Extras:
The extras are extremely thin for a 'Special Edition'…only a 10-minute interview with director Agustin Villaronga is present, but it's pretty interesting. He sheds some light on the look of the film, and the very sensitive subject matter with which he's dealing. I don't have the packaging here to review, but I hear there's also a nice insert containing an essay on the film as well. Sadly though, that's it.

Menu design and presentation:
The menus are nicely done, with animation and music from the film. They do their job just fine, with simple navigation, and help convey the unsettling nature of In A Glass Cage.

Should anything else have been included?
For a movie as controversial and disturbing as this one, it's always nice to see the cast and crew on board to back up the movie…too bad it didn't happen here. Much more could have been done to support In A Glass Cage, particularly in the eye of the public. A full commentary from the director would have been great to hear. Still, it could be argued that this release is meant to let the film speak for itself, but the words "Special Edition" can't really apply to this DVD. Even a trailer or some promotional materials would have been nice to see, or a photo gallery.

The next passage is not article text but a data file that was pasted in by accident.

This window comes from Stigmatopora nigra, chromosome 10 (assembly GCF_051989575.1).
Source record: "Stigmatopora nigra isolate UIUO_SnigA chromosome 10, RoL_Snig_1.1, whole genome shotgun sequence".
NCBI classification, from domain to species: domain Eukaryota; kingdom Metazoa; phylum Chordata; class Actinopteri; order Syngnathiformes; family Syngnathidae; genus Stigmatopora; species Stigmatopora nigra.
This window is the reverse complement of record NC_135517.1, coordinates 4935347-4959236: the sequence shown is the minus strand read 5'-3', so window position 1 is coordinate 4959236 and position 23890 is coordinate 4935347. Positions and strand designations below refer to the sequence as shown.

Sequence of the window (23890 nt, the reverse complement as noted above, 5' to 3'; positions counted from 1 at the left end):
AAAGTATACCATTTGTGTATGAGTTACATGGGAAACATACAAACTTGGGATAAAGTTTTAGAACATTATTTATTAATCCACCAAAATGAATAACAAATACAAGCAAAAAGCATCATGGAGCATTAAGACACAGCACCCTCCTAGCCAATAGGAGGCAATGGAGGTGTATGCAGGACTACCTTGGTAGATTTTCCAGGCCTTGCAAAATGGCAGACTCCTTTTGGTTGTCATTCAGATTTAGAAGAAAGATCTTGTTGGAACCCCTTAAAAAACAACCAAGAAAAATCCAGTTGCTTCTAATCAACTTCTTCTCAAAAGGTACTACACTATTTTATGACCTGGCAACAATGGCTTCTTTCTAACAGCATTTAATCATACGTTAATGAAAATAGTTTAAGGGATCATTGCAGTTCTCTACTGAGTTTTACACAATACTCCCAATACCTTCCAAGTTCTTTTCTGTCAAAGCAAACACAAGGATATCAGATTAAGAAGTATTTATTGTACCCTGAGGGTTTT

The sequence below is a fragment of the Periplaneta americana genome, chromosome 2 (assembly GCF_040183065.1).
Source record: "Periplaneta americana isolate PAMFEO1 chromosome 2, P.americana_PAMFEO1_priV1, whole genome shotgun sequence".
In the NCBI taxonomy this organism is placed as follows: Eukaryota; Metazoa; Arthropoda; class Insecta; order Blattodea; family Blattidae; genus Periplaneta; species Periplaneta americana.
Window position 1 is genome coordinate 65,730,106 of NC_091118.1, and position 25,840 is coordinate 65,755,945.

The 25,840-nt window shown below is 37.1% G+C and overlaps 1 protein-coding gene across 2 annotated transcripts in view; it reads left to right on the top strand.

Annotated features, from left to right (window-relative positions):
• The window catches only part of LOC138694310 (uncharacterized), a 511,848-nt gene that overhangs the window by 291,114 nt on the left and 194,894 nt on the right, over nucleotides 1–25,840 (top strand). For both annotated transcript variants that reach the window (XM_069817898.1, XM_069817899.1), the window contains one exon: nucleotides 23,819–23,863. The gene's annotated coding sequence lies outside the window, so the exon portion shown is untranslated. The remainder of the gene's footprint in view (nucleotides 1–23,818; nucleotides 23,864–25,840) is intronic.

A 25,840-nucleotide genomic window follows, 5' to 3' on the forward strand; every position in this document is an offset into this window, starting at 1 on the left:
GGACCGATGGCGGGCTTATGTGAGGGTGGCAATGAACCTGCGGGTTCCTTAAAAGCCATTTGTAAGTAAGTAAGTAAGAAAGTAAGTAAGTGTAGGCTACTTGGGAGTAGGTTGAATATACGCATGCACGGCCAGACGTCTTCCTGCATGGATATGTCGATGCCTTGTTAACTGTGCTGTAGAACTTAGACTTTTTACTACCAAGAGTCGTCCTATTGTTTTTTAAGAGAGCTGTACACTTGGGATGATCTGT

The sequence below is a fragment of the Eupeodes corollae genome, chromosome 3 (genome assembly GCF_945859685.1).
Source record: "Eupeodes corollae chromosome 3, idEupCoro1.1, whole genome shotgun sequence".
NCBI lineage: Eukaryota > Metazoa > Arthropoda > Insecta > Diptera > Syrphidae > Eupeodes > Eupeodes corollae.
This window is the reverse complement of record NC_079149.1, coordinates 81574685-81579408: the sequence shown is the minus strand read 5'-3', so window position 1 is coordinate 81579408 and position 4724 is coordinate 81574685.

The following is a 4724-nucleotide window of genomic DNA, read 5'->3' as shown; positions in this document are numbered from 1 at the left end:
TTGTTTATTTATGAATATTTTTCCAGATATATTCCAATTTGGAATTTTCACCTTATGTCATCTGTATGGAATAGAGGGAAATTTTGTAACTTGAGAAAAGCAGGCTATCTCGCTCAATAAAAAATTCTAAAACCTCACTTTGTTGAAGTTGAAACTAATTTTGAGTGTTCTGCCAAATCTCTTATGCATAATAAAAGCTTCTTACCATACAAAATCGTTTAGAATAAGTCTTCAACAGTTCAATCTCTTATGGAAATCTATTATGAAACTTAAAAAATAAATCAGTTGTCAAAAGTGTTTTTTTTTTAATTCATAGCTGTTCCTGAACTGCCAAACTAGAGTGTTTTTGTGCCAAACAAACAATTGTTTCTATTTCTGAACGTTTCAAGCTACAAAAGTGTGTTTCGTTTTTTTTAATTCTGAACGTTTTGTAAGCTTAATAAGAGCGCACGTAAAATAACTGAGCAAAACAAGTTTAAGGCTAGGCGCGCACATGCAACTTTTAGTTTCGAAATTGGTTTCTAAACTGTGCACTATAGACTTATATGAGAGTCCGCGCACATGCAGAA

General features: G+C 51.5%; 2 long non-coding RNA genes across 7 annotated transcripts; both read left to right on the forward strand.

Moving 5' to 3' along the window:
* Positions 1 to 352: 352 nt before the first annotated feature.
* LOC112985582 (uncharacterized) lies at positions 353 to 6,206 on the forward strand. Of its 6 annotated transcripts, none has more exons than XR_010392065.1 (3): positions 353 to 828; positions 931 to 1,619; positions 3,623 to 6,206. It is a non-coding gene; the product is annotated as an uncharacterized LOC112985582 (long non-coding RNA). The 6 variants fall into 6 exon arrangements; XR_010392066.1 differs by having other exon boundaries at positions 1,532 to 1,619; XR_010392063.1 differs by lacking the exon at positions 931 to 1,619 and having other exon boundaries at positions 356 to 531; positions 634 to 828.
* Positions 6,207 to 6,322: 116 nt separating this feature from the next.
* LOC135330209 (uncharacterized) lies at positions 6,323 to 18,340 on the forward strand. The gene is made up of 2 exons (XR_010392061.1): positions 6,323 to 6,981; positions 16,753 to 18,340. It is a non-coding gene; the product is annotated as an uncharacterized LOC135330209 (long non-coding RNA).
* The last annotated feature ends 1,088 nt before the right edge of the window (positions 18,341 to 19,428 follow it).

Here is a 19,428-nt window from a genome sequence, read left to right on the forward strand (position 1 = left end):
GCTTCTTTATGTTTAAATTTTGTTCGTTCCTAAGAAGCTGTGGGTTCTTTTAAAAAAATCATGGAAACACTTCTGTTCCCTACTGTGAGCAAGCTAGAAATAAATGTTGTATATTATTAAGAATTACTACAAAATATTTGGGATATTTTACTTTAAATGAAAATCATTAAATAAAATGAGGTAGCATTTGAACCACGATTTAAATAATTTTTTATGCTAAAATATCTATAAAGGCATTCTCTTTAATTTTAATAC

Final Thoughts

This movie was stunning on several levels. For one, it was extremely well conceived, acted, photographed, and directed. On another level, it stunned me to see such disturbing detail conveyed on film. I've always been interested in controversial topics---good or bad, they get people thinking about things---and I'm happy to say that In A Glass Cage did not disappoint as a film. While I expected more from the DVD itself, we at least get a decent version of the movie and a nice interview with the director. If you've got the stomach for it, this one is definitely Recommended. While not exactly family movie night material, this deserves to be represented in your collection.